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Dedekind cuts

  1. Sep 19, 2004 #1
    Hi I'm having trouble understanding dedekind cut.

    Suppose ScQ is a Dedekind cut.

    i) One might try to define the negative of S as a set

    -S={-s in Q : s in S}

    Explain why this is not a Dedekind cut.

    I have no idea how Dedekind cuts work even after reading over the defn of it 3 or 4 times. Any tips would be great
     
  2. jcsd
  3. Sep 19, 2004 #2

    Hurkyl

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    Well, to begin, can you say the definition of a Dedekind cut?
     
  4. Sep 20, 2004 #3

    HallsofIvy

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    The definition of "Dedekind cut" is usually given in 3 parts. Which of those parts is violated by {-s | s is in S}? (By the way, it is not necssary to say "-s in Q". Since s is in S, s and -s must be in Q.)
     
  5. Sep 21, 2004 #4
    Definition of dedekind cut:

    A set ScQ is a Dedekind set if

    1)S is not 0, S is not Q
    2)r<s in S -> r in S
    3) S doesn't contain it's upper bound.
    ie: if s in S, then there exists r in S with r>s


    I think I just cannot see which one it disobeys, I might confused with the upper bound part. Anyways any thing will help
     
  6. Sep 21, 2004 #5

    Hurkyl

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    Next step: can you give a couple examples of Dedekind cuts?
     
  7. Sep 21, 2004 #6

    mathwonk

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    cat: so your definition of a cut basically says it is all rational numbers equal to or to the left of some real number, does that seem right?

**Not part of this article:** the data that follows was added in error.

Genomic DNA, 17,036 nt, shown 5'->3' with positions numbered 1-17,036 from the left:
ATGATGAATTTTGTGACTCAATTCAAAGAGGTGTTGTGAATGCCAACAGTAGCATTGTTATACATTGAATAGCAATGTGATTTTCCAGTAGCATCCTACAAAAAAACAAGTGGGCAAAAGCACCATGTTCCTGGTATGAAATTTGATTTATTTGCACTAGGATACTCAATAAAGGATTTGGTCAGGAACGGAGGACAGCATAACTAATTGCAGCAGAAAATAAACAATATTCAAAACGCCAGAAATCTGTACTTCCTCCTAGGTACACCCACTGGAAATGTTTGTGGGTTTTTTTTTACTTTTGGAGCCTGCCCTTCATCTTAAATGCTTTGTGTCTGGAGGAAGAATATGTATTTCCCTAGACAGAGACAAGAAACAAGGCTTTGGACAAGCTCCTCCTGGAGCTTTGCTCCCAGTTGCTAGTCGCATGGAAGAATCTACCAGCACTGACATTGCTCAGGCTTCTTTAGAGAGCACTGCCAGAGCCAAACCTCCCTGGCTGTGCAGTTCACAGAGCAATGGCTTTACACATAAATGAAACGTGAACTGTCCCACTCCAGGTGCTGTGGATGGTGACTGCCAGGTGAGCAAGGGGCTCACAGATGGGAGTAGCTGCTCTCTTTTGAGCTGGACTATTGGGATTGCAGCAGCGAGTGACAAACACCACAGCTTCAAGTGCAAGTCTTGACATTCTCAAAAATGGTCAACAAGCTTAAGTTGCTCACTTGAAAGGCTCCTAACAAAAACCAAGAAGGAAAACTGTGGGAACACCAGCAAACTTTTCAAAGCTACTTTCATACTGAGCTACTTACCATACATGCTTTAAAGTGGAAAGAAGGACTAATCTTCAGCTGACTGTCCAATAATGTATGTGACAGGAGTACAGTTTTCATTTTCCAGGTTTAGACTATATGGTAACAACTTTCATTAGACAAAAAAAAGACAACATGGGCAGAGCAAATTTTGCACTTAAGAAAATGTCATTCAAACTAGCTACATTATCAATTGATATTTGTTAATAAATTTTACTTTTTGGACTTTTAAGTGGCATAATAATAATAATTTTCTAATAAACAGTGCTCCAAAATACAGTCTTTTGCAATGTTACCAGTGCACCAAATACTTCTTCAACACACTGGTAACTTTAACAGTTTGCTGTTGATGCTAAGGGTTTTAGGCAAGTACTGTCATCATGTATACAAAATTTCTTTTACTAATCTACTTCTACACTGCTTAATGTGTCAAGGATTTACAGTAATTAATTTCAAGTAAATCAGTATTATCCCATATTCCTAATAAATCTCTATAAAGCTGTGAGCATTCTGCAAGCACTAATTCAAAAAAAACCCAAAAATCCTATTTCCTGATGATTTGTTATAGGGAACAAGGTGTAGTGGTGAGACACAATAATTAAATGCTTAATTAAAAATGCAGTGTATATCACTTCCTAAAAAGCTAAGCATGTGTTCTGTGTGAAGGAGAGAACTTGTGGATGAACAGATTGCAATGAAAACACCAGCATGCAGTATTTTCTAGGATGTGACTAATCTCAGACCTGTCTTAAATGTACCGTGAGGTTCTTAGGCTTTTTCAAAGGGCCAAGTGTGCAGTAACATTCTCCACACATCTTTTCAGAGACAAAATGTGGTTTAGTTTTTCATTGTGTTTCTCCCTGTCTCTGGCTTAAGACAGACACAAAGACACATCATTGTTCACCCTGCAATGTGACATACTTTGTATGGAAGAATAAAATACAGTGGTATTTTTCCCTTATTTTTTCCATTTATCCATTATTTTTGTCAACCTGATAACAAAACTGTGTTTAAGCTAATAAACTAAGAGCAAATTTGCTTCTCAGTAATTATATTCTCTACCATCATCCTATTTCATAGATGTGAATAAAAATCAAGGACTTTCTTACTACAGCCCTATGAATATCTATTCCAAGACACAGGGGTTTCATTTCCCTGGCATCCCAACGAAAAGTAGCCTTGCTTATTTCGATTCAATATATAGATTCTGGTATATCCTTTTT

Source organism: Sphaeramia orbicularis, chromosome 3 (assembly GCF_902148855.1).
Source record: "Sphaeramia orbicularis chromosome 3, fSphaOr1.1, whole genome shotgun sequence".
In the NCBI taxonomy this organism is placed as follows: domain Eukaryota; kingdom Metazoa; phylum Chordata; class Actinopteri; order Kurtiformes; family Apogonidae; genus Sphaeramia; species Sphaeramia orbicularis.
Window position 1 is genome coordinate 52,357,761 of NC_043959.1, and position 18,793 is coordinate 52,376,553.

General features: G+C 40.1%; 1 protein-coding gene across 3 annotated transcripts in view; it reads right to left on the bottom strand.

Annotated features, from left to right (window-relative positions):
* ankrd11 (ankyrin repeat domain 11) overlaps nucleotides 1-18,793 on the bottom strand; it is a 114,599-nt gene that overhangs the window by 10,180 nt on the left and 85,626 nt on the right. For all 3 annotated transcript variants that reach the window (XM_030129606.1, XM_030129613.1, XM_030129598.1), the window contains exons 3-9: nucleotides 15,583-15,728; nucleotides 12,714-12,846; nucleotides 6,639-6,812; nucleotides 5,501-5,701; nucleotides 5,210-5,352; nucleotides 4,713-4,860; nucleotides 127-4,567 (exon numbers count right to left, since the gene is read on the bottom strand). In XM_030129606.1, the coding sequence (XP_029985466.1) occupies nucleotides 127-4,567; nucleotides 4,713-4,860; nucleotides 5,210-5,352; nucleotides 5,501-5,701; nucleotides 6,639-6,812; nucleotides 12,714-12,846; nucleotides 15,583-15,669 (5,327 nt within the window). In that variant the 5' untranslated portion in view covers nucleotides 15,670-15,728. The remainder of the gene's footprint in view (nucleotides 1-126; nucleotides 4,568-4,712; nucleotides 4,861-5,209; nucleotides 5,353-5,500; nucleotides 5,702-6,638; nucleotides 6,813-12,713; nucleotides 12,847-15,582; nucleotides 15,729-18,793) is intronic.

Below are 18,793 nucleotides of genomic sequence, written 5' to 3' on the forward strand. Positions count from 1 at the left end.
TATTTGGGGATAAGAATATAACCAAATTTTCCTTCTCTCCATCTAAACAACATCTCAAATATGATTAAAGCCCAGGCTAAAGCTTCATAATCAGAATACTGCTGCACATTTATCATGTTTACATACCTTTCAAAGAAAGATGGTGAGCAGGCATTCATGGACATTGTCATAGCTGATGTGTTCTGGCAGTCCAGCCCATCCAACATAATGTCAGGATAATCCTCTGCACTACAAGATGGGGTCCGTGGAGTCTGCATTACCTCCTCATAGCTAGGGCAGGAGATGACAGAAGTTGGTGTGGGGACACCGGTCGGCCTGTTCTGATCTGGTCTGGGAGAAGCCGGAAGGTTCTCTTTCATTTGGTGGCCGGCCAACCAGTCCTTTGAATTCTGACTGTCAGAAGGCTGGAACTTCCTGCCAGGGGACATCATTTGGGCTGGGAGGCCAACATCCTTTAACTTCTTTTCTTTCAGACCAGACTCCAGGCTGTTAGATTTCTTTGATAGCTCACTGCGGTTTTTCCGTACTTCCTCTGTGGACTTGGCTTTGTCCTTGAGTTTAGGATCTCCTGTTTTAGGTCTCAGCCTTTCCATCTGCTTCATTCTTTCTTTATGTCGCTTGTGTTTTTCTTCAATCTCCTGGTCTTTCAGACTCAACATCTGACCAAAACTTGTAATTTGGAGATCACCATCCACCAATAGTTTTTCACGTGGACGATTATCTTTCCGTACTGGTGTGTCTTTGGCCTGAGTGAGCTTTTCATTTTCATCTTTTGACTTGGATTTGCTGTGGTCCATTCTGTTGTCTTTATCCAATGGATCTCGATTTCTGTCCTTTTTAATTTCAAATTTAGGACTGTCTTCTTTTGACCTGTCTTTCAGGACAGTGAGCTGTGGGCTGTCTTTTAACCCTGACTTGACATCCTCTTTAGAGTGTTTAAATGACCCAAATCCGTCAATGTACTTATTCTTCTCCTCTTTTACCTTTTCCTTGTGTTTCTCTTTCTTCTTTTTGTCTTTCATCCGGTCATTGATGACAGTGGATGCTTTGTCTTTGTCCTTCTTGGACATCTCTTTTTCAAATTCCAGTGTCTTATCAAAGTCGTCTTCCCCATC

8. Sep 21, 2004 #7
    Nvm I understand the question now, thanks for all your help guys
     
  9. Sep 21, 2004 #8

    HallsofIvy

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    You "understand" the question. Does that mean you can answer it? ;)

    One very simple example of a Dedekind cut is the set of all negative rational numbers. The set of all {-s} where s is in the set of all negative rational numbers is simply the set of all positive integers. That set is not a Dedeking cut because it does not satisfy "if x is in the set and y< x then y is in the set". 1/2 is in the set of all positive rational numbers, 0< 1/2 but 0 is not in the set.
     
  10. Sep 23, 2004 #9

    mathwonk

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    I haven't taught this topic in a long time and just now I keep thinking " there must be a better way!"

    But anyway: suppose we take your suggestion and look at all negatives of elements in our dedekind cut. then that seems to give us the opposite of what we want. so we could then take the complement in the set of rationals of those numbers. now unfortunately that could give us a set containing its lub, so if so we must throw that out. kind of clumsy.


    lets try another way. presumably addition is easier, i.e. to add two dedekind cuts probably you just add all their pairs of elements. so we know that the negative of a dedekind cut X should be the solution of the equation X+Y = 0. so maybe we should just take for -X, where X is a dedekind cut, the set of all rationals y such that for all x in X, x+y is negative.

    What does that give? Shoot, that also gives a set with a lub in it. Ok, last try:

    given a cut X, take the set of all those y in the rationals, such that for each y there exists a positive K, such that for all x in X, x+y is less than -K.

    gee this is awful. it would probably be bettter to just notice that you only need to use this construction to construct the positive reals. after that just construct the negative reals formally as a copy of the positive reals with a minus sign attached.

    i.e. it is unnecessary to carry the cumbersome construction around for the whole process.
     
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